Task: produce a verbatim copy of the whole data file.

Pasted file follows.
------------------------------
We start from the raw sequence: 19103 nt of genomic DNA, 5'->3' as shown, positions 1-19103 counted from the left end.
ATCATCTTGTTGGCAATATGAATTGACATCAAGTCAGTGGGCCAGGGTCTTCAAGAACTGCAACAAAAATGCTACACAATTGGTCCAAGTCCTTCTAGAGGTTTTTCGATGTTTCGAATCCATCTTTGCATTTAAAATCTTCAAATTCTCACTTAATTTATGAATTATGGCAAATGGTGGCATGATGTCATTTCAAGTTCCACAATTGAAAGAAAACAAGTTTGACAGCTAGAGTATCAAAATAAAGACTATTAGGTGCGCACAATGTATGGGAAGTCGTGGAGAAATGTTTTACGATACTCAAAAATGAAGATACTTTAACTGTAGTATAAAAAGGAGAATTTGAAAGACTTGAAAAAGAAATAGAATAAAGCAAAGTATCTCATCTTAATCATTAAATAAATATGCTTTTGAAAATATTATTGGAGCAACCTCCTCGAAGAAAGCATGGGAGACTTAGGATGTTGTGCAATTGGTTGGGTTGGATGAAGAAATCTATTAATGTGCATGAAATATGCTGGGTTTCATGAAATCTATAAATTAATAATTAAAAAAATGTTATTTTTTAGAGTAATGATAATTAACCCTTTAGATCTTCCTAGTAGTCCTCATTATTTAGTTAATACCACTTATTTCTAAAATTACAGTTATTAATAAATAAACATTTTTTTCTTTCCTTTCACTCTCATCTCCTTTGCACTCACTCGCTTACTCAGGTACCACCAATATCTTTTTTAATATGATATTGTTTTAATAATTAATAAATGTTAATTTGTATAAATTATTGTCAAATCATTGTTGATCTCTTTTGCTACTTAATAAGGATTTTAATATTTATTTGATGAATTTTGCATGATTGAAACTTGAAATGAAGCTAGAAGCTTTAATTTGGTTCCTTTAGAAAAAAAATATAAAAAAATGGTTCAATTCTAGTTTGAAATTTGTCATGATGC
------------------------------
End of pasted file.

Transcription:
We start from the raw sequence: 19103 nt of genomic DNA, 5'->3' as shown, positions 1-19103 counted from the left end.
ATCATCTTGTTGGCAATATGAATTGACATCAAGTCAGTGGGCCAGGGTCTTCAAGAACTGCAACAAAAATGCTACACAATTGGTCCAAGTCCTTCTAGAGGTTTTTCGATGTTTCGAATCCATCTTTGCATTTAAAATCTTCAAATTCTCACTTAATTTATGAATTATGGCAAATGGTGGCATGATGTCATTTCAAGTTCCACAATTGAAAGAAAACAAGTTTGACAGCTAGAGTATCAAAATAAAGACTATTAGGTGCGCACAATGTATGGGAAGTCGTGGAGAAATGTTTTACGATACTCAAAAATGAAGATACTTTAACTGTAGTATAAAAAGGAGAATTTGAAAGACTTGAAAAAGAAATAGAATAAAGCAAAGTATCTCATCTTAATCATTAAATAAATATGCTTTTGAAAATATTATTGGAGCAACCTCCTCGAAGAAAGCATGGGAGACTTAGGATGTTGTGCAATTGGTTGGGTTGGATGAAGAAATCTATTAATGTGCATGAAATATGCTGGGTTTCATGAAATCTATAAATTAATAATTAAAAAAATGTTATTTTTTAGAGTAATGATAATTAACCCTTTAGATCTTCCTAGTAGTCCTCATTATTTAGTTAATACCACTTATTTCTAAAATTACAGTTATTAATAAATAAACATTTTTTTCTTTCCTTTCACTCTCATCTCCTTTGCACTCACTCGCTTACTCAGGTACCACCAATATCTTTTTTAATATGATATTGTTTTAATAATTAATAAATGTTAATTTGTATAAATTATTGTCAAATCATTGTTGATCTCTTTTGCTACTTAATAAGGATTTTAATATTTATTTGATGAATTTTGCATGATTGAAACTTGAAATGAAGCTAGAAGCTTTAATTTGGTTCCTTTAGAAAAAAAATATAAAAAAATGGTTCAATTCTAGTTTGAAATTTGTCATGATGC